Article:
A recent Government announcement has clarified new rules that aim to support renters as national COVID-19 restrictions ease. Broadly, the Government will return notice periods to pre-pandemic levels from 1 October 2021 but there will be a transitional period from 1 June 2021.
Section 21 Notices
From 1 June until 1 October 2021, in the case of Section 21 Notices (under the Housing Act 1988), 4 months' notice must be given (reduced from 6 months'). The period in which proceedings can be issued is revised to 8 months' from service of the notice.
Section 8 Notices
In the case of Section 8 Notices (under the Housing Act 1988), notice periods for the most serious cases will remain lower but where the notice is served on the basis of rent arrears (Grounds 8, 10 and 11):
a. where there are less than 4 months' rent unpaid the notice period will be:
- four months' notice; unless
- it is served after 1 August 2021, in which case it will be two months' notice.
b. where the above does not apply, four weeks' notice.
In many cases a 4 month notice period will apply in respect of Rent Act notices to quit, introductory tenancies and demoted tenancies under the Housing Act 1996, and secure tenancies under the Housing Act 1985, although there are specific notice periods for certain circumstances, so the full changes must be considered where any of these tenancies exist.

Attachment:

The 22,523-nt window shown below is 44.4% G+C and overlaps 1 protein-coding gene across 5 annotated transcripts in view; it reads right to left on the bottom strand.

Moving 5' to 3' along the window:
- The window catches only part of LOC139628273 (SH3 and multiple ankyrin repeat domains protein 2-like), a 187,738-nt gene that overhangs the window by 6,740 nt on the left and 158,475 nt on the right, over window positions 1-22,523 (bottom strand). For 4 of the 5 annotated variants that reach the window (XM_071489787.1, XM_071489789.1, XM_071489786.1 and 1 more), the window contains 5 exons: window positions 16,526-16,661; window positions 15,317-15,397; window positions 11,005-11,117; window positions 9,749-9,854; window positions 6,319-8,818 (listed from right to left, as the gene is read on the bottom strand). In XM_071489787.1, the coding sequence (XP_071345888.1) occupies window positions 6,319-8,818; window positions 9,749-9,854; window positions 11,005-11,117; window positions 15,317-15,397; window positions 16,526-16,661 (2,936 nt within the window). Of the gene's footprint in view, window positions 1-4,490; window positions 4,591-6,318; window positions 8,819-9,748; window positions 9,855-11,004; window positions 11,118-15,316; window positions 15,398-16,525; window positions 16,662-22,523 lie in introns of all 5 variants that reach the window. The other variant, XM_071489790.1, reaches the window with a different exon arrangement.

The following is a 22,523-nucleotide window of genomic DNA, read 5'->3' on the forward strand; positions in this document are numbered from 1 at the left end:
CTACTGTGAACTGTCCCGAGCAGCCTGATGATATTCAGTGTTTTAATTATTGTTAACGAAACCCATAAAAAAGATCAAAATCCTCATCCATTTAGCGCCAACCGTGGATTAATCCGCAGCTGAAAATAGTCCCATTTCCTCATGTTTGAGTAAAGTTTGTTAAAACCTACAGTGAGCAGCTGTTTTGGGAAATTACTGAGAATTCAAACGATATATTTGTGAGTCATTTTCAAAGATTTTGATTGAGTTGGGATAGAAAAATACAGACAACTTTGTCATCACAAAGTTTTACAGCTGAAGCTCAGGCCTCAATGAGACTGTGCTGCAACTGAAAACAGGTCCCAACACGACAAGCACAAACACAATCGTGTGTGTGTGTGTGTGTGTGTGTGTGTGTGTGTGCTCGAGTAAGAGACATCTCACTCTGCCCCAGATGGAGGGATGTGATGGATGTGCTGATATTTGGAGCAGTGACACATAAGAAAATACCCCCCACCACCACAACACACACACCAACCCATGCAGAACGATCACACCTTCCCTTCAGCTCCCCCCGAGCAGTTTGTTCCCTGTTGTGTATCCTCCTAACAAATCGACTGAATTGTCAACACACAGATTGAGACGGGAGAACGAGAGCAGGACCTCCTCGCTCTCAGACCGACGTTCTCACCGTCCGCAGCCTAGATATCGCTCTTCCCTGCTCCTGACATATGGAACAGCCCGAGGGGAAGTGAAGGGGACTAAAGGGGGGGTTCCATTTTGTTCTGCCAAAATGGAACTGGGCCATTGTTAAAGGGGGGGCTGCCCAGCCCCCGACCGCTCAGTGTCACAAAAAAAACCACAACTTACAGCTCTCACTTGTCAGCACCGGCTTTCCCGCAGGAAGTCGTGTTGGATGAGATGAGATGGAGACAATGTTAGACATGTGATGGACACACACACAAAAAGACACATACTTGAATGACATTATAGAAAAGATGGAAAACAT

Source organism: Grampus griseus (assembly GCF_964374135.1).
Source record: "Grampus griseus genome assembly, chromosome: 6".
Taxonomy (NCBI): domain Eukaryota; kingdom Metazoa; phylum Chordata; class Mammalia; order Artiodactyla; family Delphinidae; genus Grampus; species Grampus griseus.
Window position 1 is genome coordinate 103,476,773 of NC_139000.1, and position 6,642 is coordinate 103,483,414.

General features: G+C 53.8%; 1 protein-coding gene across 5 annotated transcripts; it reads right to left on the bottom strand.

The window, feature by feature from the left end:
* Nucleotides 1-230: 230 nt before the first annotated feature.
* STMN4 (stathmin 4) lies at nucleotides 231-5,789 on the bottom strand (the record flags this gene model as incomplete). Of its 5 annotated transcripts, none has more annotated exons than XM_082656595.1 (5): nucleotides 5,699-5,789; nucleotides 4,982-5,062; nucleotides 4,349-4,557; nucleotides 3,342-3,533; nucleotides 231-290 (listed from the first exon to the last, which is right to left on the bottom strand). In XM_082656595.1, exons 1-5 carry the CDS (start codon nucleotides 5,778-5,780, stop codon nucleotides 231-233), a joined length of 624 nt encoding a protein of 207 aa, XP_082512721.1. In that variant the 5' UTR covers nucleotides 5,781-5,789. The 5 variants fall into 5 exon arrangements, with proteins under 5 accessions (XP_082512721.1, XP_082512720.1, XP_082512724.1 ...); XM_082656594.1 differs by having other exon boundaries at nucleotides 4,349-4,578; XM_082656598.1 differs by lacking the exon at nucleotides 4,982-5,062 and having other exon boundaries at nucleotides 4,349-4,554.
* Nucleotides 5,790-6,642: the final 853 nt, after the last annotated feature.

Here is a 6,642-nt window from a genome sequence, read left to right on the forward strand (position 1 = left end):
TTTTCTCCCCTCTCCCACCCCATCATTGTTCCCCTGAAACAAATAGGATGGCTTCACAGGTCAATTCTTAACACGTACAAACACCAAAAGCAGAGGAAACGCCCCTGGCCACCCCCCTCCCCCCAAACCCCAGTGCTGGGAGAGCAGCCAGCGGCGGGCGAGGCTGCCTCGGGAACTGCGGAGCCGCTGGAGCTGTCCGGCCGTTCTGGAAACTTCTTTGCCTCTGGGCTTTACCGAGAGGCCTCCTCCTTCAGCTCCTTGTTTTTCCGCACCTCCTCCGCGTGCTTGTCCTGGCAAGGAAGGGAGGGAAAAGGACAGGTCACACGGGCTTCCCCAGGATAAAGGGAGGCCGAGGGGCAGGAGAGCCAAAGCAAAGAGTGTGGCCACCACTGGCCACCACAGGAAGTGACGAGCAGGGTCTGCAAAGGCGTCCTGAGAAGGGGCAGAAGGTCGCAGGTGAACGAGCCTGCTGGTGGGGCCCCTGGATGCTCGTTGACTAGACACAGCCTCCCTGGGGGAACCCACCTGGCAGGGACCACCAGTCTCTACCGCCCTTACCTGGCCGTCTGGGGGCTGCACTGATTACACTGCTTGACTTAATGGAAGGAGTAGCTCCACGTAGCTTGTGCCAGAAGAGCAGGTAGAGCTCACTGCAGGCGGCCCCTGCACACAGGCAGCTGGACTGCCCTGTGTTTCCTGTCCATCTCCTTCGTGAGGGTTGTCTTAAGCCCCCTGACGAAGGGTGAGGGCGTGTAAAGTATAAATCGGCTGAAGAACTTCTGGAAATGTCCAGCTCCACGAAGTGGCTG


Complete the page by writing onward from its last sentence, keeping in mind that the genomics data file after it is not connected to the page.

New prescribed forms
With effect from 1 June 2021, new prescribed forms of Section 21 and Section 8 notices must be used. These will make reference to the new 'Breathing Space' regulations and the new notice periods. Notices served or deemed served after 1 June 2021 must be in the new prescribed form. Failure to do so will result in an invalid notice being served and could result in a possession claim being dismissed. The changes also amend the form of notice to be used in relation to secure tenancies.
Evictions and Court proceedings
The current ban on evictions ended on 31 May 2021 but tenants must be given 14 days’ notice before an eviction can take place. The Government has confirmed that Courts will continue to prioritise the most serious cases, such as those involving fraud or anti-social behaviour.
We expect to see a Government White Paper in the autumn which will set out proposals, including those for the abolition of Section 21 ‘no fault’ evictions. We will eagerly await that White Paper.